How do you like the sound of this geography field trip? Ten days in Maui climbing cinder cones, snorkelling amongst coral reefs, trekking through rainforest – and doing research every step of the way.
For Swannie Chan, a fourth-year geography student who really wanted field experience, the choice was clear: “Do I want to go to Hawaii or Black Creek Village? It was a no brainer.”
In mid-August, Chan, Zoe Davis, a fourth-year environmental science student, and 16 other York undergraduates packed their swimming suits and hiking boots and flew to Honolulu then on to Maui. For the next eight days, they went all over the island on excursions led by geography Professors Kathy Young and Peter Vandergeest, and graduate assistant Jane Assini.
Left: Zoe Davis collecting data on the Maui coast. Photo by Dawn Ho.
Blue skies, brilliant stars and tropical heat tempered by gentle ocean breezes made for an idyllic visit – perfect for doing the research they’d come to do. For undergraduates used to textbook learning and case studies, this experience was like reality TV. “I thought it would be like “Lost”,” said Chan. Maui residents Woody Harrelson and Willie Nelson eluded them, but they came home three credits richer, $3,000 poorer, keener than ever and a little changed.
For geographers, the appeal of Maui is its diverse topography. Less urbanized than Oahu but still a magnet for celebrities drawn to its sand and surf, the island features everything from desert to tropical rainforest, and volcanoes to vast beaches. On one coast, giant waves draw the world’s most fanatic surfers, on the other, coral reefs lure snorkellers to an underwater paradise. There is ample evidence of climate change – a rising sea and persistent drought – and tourism has affected the island’s culture and environment.
What a motherlode of research possibilities. The human geographers, like Chan, could study the effect of tourism on the culture. The physical geographers, like Davis (she's in the physical stream of environmental science), could analyze data they collected on beach erosion, air temperature, water quality and quantity, and wind energy.
Based in South Kihei on the southwest coast, the students piled into three vans for daily excursions and field trips to all corners of the island.
Right: Sunrise above the clouds on Mount Haleakala. Photo by Kathy Young.
“I put my research cap on when I left and actually liked doing the trip as a geographer,” said Chan, who’s travelled the world as a tourist.
The students studied beach erosion on the north and west shores, and learned about volcanoes and lava flows on a trip to Mount Haleakala, one of two volcanoes on Maui. Kathy Young woke them at 2am one morning for a bike excursion up the volcano. Along the way, they measured temperature, and wind and water quality, surfacing above the clouds in time to see the sun rise. They endured hours over rough roads to remote Hana and Lahaina to visit tropical rain forest and desert, and enjoyed a traditional luau celebration. They tasted medicinal plants in botanical gardens, saw sugar cane plantations, visited a taro farm and took an ecotour snorkelling around coral reef. “The water was so clear, I felt like I was watching TV,” said Chan. “It was one of the highlights of the trip.”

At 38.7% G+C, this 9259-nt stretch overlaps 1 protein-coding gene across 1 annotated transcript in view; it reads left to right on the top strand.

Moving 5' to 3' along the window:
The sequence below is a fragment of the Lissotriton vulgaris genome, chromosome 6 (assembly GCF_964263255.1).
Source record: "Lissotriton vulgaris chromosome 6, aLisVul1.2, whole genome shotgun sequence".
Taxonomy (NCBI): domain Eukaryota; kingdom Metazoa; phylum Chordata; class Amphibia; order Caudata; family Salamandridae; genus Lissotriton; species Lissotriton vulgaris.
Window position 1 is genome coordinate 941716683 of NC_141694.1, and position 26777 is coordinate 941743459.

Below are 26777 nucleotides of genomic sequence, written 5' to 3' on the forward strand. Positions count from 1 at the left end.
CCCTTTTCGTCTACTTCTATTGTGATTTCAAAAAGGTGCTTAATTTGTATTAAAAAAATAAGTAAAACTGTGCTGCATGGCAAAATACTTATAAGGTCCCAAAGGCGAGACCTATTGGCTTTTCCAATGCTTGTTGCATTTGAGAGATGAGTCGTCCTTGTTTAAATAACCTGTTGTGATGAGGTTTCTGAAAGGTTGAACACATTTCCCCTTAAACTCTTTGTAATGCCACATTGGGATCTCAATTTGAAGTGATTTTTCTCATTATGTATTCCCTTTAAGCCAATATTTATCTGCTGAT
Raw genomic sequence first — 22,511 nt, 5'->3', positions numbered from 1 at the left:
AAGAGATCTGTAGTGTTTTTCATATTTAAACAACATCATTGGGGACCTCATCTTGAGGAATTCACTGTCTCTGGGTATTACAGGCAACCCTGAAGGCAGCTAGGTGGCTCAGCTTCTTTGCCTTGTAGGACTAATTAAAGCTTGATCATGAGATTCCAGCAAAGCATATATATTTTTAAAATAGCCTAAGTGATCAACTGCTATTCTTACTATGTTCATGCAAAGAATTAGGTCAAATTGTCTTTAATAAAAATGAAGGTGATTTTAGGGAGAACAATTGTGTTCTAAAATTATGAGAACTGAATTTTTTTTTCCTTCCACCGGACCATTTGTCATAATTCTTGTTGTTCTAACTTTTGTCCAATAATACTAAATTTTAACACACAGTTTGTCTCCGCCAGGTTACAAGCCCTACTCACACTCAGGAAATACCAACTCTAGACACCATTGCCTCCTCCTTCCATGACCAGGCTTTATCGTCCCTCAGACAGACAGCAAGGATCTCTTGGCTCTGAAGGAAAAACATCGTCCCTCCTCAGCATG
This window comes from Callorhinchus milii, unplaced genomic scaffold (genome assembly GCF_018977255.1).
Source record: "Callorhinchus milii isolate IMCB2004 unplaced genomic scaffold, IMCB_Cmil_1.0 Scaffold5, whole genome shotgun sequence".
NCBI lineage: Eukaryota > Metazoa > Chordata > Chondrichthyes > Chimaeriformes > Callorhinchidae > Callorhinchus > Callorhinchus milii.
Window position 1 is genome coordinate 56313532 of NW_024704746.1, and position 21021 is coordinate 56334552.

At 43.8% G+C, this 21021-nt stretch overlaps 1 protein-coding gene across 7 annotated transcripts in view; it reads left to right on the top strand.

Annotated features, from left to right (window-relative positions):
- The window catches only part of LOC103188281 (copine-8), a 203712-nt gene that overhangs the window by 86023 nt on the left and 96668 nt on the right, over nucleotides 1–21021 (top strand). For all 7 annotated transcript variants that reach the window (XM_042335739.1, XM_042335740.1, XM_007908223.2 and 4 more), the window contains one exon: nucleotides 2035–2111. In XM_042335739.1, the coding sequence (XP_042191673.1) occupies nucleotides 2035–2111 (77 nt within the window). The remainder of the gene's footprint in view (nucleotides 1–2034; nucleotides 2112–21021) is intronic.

Rangers took them into Ahihi-Kinau Natural Area Reserve, 90 per cent of which is off limits to the public. This fact inspired Chan’s project – a survey of people in nearby Wailea about their knowledge of and opinion of restricted access to the reserve, a sacred Hawaiian heritage site bordering a pristine coral reef.
Davis, on the other hand, was investigating the mitigating influence of coral reefs on beach erosion and, by extension, the potential of rock walls to prevent this erosion. “It was such an amazing opportunity to be in the field on site designing my own project, analyzing my own data. There is nothing like doing your own work. You never get this experience in the classroom.”
Left: Swannie Chan interviews Ranger Joe.
For an environmental science student such as Davis, “this trip was a test to see if I could love research and hack it in the field.” After a three-and-a-half-hour trek 3,000 metres up the side of a cinder cone, getting up at 2am to see sunrise from the top of a volcano, and lugging heavy equipment then improvising when it broke, she thinks she could.
Each student had to do an individual project and a group project. “We got a taste of so many different kinds of research,” said Davis. “It can change your career. I realized if you work hard you can do some amazing things. It changed my trajectory, but not my direction.” Now she’s dreaming of doing research in the Arctic.
“The trip was once in a lifetime,” says Chan, who is majoring in geography and finishing an education degree at the same time. She intends to stick to her plans to teach primary or junior school. The Scarborough resident tried passionfruit and guava for the first time, was amazed at the brilliant night sky and loved spending every day outside. “Being able to experience nature like I did in Hawaii is something I want to take into the classroom.”
“Hawaii was a really cool trip,” says Young. “I learned so much and I think the kids were all really energized by it.”
Right: Sliding Sand Trail, Mount Haleakala. Photo by Kathy Young.
The advanced field course in physical geography is brand new. It was funded with $15,000 from the Faculty of Liberal Arts & Professional Studies. If Young can get more funding, next year she hopes to take geography students to another, though less balmy, volcanic island – Iceland.
By Martha Tancock, YFile contributing writer.
Republished courtesy of YFile – York University’s daily e-bulletin.